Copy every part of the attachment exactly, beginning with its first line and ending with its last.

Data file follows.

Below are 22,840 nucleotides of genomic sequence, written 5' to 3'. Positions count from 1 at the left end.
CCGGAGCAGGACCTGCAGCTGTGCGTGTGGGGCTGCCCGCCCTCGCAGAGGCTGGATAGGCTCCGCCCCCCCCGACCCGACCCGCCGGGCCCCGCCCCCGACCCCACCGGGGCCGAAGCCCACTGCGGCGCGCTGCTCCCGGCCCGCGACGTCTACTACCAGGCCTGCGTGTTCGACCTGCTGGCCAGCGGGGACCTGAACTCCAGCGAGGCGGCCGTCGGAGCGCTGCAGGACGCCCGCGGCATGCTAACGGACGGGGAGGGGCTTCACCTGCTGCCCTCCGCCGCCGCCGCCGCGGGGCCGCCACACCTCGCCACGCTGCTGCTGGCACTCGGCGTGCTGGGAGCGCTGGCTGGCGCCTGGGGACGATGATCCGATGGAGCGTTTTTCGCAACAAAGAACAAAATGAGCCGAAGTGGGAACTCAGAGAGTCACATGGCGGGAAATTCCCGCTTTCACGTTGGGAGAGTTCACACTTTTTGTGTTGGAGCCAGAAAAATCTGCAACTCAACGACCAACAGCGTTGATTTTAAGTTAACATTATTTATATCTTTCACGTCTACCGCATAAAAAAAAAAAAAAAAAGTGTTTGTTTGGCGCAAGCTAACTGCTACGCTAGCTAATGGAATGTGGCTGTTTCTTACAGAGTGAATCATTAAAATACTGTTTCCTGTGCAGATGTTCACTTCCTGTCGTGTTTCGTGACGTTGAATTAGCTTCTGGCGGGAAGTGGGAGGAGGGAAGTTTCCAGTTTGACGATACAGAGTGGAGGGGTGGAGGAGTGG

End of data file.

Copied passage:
Below are 22,840 nucleotides of genomic sequence, written 5' to 3'. Positions count from 1 at the left end.
CCGGAGCAGGACCTGCAGCTGTGCGTGTGGGGCTGCCCGCCCTCGCAGAGGCTGGATAGGCTCCGCCCCCCCCGACCCGACCCGCCGGGCCCCGCCCCCGACCCCACCGGGGCCGAAGCCCACTGCGGCGCGCTGCTCCCGGCCCGCGACGTCTACTACCAGGCCTGCGTGTTCGACCTGCTGGCCAGCGGGGACCTGAACTCCAGCGAGGCGGCCGTCGGAGCGCTGCAGGACGCCCGCGGCATGCTAACGGACGGGGAGGGGCTTCACCTGCTGCCCTCCGCCGCCGCCGCCGCGGGGCCGCCACACCTCGCCACGCTGCTGCTGGCACTCGGCGTGCTGGGAGCGCTGGCTGGCGCCTGGGGACGATGATCCGATGGAGCGTTTTTCGCAACAAAGAACAAAATGAGCCGAAGTGGGAACTCAGAGAGTCACATGGCGGGAAATTCCCGCTTTCACGTTGGGAGAGTTCACACTTTTTGTGTTGGAGCCAGAAAAATCTGCAACTCAACGACCAACAGCGTTGATTTTAAGTTAACATTATTTATATCTTTCACGTCTACCGCATAAAAAAAAAAAAAAAAAGTGTTTGTTTGGCGCAAGCTAACTGCTACGCTAGCTAATGGAATGTGGCTGTTTCTTACAGAGTGAATCATTAAAATACTGTTTCCTGTGCAGATGTTCACTTCCTGTCGTGTTTCGTGACGTTGAATTAGCTTCTGGCGGGAAGTGGGAGGAGGGAAGTTTCCAGTTTGACGATACAGAGTGGAGGGGTGGAGGAGTGG